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You may have noticed them in your city: High-intensity LED streetlights, which make it easier to see at night but which also tend to have a somewhat harsh quality about them. These lights emit an unseen blue light in addition to the bright white light we see, and that blue light could be seriously affecting people’s health.

The Washington Post reports that the American Medical Association has issued a warning about these lights, adding some credibility to preexisting concerns over this type of lighting. Allegedly, the blue light can disturb sleep rhythms, and can potentially increase the risk of both cancer and cardiovascular disease. Yikes.

Melatonin is secreted at night, and helps our bodies balance between sleeping and waking by regulating our circadian rhythms and keeping the production of other hormones, like adrenaline, in check.

In its warning, the AMA did note that studies had linked bright LED lights to poor sleep quality, a decrease in the amount of time a person sleeps, and more difficulty with daytime functioning.

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While the AMA’s report might make it seem like we should stop using LEDs completely, that’s actually not the case: The organization still praised the lights for their effectiveness and energy efficiency.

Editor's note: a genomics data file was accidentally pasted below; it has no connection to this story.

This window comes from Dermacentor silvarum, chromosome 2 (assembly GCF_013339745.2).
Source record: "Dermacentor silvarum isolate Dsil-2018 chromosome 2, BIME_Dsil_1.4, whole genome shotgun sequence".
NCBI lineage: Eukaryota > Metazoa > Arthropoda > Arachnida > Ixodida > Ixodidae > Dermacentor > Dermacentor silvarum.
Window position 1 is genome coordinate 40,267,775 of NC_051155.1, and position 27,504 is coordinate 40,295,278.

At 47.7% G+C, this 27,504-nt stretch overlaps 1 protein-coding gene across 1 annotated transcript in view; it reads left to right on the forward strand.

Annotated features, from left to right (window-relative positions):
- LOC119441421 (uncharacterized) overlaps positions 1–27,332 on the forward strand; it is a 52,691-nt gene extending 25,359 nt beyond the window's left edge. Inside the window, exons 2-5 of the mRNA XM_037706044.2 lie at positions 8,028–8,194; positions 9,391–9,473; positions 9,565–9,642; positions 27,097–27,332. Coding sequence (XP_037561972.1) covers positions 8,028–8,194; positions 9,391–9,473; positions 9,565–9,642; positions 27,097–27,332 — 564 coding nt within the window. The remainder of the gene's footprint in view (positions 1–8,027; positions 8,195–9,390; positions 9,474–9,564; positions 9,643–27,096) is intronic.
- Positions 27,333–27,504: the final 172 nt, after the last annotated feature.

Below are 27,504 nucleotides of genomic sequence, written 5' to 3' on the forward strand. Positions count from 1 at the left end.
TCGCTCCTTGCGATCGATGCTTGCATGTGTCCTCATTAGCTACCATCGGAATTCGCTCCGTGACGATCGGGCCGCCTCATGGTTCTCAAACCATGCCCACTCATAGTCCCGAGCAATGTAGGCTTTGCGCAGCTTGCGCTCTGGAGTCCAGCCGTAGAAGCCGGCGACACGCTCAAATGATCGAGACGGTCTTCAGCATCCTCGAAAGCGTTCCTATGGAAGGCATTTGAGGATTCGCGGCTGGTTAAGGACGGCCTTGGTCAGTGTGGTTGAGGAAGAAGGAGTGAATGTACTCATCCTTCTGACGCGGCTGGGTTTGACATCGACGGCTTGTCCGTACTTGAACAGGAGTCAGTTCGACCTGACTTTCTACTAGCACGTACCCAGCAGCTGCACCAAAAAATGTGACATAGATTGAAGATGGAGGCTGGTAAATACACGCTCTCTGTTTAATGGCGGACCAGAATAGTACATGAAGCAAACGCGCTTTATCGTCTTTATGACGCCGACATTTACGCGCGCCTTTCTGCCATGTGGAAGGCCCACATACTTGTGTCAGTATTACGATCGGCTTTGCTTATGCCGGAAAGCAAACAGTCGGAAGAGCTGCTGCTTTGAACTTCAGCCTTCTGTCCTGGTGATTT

However, they recommend LEDs no stronger than 3000K — lighting is measured by kelvin, abbreviated to “K,” which refers to its color temperature. The first LED streetlights had temperatures of 4000K, and produce a lot of that potentially dangerous, unseen blue light. The AMA essentially hopes that cities continue to use LEDs, but minimize their use of harsher, blue-rich lighting above 3000K.

There are LEDs available with lower kelvin ratings – they have about the same level of energy efficiency, don’t admit as much blue light, and have a somewhat amber glow. Overall, they sound better for everyone’s comfort as well as their well-being, and hopefully cities consider them when replacing their older, more traditional streetlights with LED ones.